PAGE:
Review: “The Purge: Anarchy”

Director: James DeMonaco (The Purge, Little New York)
Writer: James DeMonaco
Producers: Michael Bay, Jason Blum, Andrew Form, Bradley Fuller, Sebastien Lemercier
Starring: Frank Grillo, Carmen Ejogo, Zach Gilford, Kiele Sanchez, Zoë Soul
MPAA Rating: R
Running time: 103 min.



My original posting of this review can be found on my LetterBoxd page


Given that it’s a sequel to one of the worst movies I’ve seen in the past few years, saying that my expectations were low for The Purge: Anarchy would be a gross understatement. Thankfully, this second effort takes the wacky premise that this now-series was founded on and actually engages with it instead of turning into a generic home invasion thriller. Last year’s Purge introduced us to a near-future where America has devoted one 12-hour night a year towards making all crime, including murder (apparently it’s just murder really), legal but it quickly backed out of any of the messy complications and expansive world-building that you would have expected to see. The result was another in a line of self-serious, recycled and tedious home invasion thrillers but writer/director James DeMonaco made the wise decision to up the ante on this second go round by taking us onto the streets and showing us how the many different classes experience the Purge in their own unique ways.

Amidst a sea of masked, hooded and arms-bearing killers we set our sights on five individuals whose paths unexpectedly collide while trying to escape the mayhem. Eva and Cali (Carmen Ejogo and Zoe Soul) are a lower-class mother and daughter living in an apartment complex that is raided by a group of armored men who drag them out onto the street, intending to place them in a menacing truck armed to the teeth. The ladies are saved by Leo (Frank Grillo), a police sergeant who got himself suited up and was ready to use this one night of legalized criminality to murder the man who killed his son but saw something in these women that tapped into the basic decency at his heart that couldn’t allow him to keep driving by. At the same time, young couple Shane and Liz (Zach Gilford and Kiele Sanchez) hop in the backseat of Leo’s car in order to evade a gang of men hunting them down across the city. Together this group forms a bond under Leo’s protection in the hopes of being able to survive this treacherous night. It won’t be easy.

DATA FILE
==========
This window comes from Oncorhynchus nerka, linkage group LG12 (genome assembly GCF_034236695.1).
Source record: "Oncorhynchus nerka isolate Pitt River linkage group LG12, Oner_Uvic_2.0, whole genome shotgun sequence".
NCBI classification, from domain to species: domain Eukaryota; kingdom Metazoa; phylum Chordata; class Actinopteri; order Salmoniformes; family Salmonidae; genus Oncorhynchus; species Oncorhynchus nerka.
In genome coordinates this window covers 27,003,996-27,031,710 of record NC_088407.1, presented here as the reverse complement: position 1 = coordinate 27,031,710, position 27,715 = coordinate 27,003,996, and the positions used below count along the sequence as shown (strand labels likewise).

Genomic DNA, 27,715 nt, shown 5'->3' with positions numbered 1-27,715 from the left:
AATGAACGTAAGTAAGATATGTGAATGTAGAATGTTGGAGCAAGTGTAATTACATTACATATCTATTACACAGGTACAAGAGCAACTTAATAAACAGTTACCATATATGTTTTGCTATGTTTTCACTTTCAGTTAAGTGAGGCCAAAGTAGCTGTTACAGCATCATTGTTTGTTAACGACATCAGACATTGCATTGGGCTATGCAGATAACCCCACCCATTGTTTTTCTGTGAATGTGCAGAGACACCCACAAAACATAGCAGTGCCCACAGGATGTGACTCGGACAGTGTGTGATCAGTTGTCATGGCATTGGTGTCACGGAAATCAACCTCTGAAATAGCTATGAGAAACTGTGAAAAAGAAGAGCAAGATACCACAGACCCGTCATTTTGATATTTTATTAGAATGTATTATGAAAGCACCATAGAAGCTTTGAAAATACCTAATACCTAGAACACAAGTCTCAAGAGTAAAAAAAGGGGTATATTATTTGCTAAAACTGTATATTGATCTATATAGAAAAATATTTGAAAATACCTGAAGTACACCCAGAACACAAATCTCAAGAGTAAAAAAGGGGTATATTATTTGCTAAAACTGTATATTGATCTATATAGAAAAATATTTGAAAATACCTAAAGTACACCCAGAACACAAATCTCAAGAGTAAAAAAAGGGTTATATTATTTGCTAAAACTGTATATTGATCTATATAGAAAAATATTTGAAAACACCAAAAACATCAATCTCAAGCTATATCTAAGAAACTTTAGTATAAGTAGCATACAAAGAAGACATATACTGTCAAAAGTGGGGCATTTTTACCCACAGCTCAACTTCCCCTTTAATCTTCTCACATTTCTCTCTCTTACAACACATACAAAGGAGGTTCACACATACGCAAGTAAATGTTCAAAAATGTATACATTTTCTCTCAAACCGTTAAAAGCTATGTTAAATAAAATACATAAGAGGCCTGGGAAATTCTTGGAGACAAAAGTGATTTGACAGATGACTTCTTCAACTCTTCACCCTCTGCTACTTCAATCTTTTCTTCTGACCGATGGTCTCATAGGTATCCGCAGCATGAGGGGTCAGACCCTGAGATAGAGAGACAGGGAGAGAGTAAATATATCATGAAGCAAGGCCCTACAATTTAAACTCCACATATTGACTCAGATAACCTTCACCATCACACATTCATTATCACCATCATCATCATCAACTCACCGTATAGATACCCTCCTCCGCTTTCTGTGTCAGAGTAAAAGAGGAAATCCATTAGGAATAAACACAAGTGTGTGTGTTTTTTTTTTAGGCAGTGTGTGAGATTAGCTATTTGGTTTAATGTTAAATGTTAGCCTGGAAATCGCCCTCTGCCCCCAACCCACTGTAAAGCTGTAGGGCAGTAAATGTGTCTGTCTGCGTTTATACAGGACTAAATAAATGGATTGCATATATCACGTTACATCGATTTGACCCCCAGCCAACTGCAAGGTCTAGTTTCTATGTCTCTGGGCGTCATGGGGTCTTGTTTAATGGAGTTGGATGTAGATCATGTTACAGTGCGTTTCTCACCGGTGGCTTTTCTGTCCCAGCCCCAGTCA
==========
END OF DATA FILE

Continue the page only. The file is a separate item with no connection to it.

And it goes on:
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Talking Boyhood at The MatineeCast

Ft seems we all champion a movie each year. In 2014, I’m championing Richard Linklater’s Boyhood (my review). Not only do I expect it to be at the top of my favorites list come year end, in five years or so when we do our “best of the decade” list, it will be sitting pretty close to the top of that list as well.

While The Cinecast is on hiatus for a week or two during finals week and Kurt seeks out some Fantasia fun, I did get to rally my love for the movie along with Ryan McNeil over at The Matinee. I always dig being a guest on a show because I can focus more on listening to the other person and concentrating on saying what I want to say and not have to worry about technical crap. But hey, life is just a series of moments.

Besides Boyhood, I get to answer round three of the “know your enemy” questions and while playing the other side, we discover that rabbits are jerks, 90s kids are tacky, the human race is doomed and skunks are gay (i.e. Slacker and Bambi).

So by all means, drop by The Matinee sometime this week and have a listen. Comments are closed for this post, so if you have thoughts on the show, leave them in the comments section over there; we’ll be listening. – But if you haven’t seen Boyhood yet, go do that first. In fact, do it now!